John Hoffman

About John Hoffman

John has had three distinct careers that have blended together at times: roots musician, stay-at-home father and freelance writer. A former long-time columnist and feature writer for Today’s Parent, John now specializes in knowledge translation, blogging and writing for non-profit organizations like The MEHRIT Centre, The Psychology Foundation of Canada and Dad Central Ontario.
29 10, 2019

Finally it Comes Together! Self-Reg helps us understand what we already know

By | 2019-10-29T13:06:03+00:00 October 29th, 2019|

The more I learn about Self-Reg and the brain/body science of stress, the more I have been struck by the same thought over and over. Self-Reg explains things I’ve sort of known for years, but couldn’t articulate very well. So often I’ve watched children, including my own, act in ways [...]

25 06, 2019

A Self-Reg Lens on Men’s Role in Women’s Safety

By | 2019-06-25T07:48:31+00:00 June 25th, 2019|

I feel like I’m wading into risky territory here, but I want to talk about the concept of safety, in terms of women’s experiences and relationships with men. There is a big-picture aspect to this conversation: safety from sexual assault, sexual harassment and domestic violence. Those are overt crimes that [...]

23 04, 2019

Thoughts on Parenting While Angry

By | 2019-04-21T13:39:27+00:00 April 23rd, 2019|

One of the biggest challenges in raising kids is learning to parent well—OK, reasonably well—when you’re angry. Raising children is inherently emotional. And that means we’re sometimes parenting under the influence of anger and its cousins – frustration, resentment, and irritation. When you think about it, a fair number of [...]

29 01, 2019

How Can Self-Reg be the Foundation for Mental Well-being?

By | 2019-01-15T17:10:57+00:00 January 29th, 2019|

Psychiatrist Jean Clinton has been an internationally renowned expert and advocate for children’s mental health for over 30 years. We were thrilled to have Dr. Clinton at our summer symposium once again last summer. In her keynote address, Dr. Clinton drew from her wealth of experience and knowledge to address [...]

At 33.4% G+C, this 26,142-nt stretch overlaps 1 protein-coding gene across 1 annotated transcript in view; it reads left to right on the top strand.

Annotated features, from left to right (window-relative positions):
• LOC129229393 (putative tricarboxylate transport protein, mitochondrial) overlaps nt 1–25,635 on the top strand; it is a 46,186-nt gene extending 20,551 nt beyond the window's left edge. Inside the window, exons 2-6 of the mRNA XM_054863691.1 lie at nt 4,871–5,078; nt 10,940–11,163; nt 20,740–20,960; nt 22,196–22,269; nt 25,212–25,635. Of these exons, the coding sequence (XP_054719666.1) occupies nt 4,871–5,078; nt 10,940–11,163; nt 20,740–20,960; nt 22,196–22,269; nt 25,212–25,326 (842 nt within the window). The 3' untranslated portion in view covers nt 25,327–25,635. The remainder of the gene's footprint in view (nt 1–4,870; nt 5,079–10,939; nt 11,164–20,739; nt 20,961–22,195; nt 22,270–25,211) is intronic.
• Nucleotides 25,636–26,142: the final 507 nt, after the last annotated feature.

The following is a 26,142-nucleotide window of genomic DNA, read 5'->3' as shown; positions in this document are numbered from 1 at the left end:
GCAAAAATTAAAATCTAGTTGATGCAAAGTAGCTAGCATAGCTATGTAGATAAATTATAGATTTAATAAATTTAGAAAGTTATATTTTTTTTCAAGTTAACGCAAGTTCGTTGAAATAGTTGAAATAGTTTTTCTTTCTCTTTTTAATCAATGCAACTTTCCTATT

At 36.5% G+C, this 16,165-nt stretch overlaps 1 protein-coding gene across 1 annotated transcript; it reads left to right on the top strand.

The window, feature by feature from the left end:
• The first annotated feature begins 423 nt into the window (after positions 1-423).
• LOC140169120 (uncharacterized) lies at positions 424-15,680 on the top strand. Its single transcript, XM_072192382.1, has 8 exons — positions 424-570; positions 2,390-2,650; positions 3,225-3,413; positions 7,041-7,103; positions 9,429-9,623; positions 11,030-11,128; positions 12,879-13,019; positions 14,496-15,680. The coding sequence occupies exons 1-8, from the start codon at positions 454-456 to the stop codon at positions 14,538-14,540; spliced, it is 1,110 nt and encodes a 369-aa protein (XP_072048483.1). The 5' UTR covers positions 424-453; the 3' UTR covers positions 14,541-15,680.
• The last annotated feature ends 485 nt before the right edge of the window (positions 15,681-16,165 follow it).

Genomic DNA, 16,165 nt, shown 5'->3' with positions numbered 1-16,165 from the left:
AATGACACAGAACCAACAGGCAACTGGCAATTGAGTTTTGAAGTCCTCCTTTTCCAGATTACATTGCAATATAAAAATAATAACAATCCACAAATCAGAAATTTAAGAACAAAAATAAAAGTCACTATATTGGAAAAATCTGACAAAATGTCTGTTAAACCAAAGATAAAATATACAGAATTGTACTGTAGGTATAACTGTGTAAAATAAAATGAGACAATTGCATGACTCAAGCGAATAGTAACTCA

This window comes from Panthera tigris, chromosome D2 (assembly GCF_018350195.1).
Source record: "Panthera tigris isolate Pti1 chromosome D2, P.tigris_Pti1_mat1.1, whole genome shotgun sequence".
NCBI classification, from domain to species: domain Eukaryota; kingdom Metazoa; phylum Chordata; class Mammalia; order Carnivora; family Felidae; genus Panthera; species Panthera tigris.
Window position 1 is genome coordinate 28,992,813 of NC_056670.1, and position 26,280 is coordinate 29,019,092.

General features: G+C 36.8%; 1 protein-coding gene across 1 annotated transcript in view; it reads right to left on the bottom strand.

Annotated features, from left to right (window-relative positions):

8 01, 2019

Words Matter. But Sometimes the Interbrain Matters More.

By | 2019-01-15T17:09:52+00:00 January 8th, 2019|

How many times have you really needed and wanted to support a stressed out person, only to find that your supportive words just didn’t do the trick? (Pick me!) I’m sure we’ve all had this experience. It’s not always easy to find the right words to say to someone in [...]

11 12, 2018

Reaching Out: The Most Important Parenting Skill of All?

By | 2018-12-03T17:48:56+00:00 December 11th, 2018|

I recognized the tone of voice right away. My friend Mara* was on the line. (*names changed at family’s request) “How are you doing?” I asked. “I’ve been better,” she replied. Mara’s voice caught a bit on the word better, the clear sign of someone trying to hold it together. [...]

30 10, 2018

What’s Different (and So Great) About Self-Reg

By | 2018-10-29T12:18:41+00:00 October 30th, 2018|

As a journalist, researcher and father, I have been studying the fascinating, messy world of child development for 30 years. I’ve had many aha moments, and surprising insights over the years, but in the past five years or so I’ve found that Self-Reg has unlocked more mysteries and puzzlements than [...]

13 09, 2018

Concerned About Your Child’s Behaviour? Don’t Do This

By | 2018-09-12T14:44:14+00:00 September 13th, 2018|

When people ask me for advice about how to deal with a challenging behavioural issue from a child, I always start with my personal “Rule #1.” Whatever else you do, try not to make it worse. Why? Because if we don't make it worse, a lot of child behaviours, traits, [...]

21 08, 2018

The Seven Habits of Self-Reg Parents

By | 2018-08-21T14:41:41+00:00 August 21st, 2018|

As most of us know, parenting is an experience in which the learning never stops. Sometimes, the best way to gauge your progress as a parent is to stop and look back at how things used to be — six months or a year ago — and notice how much [...]

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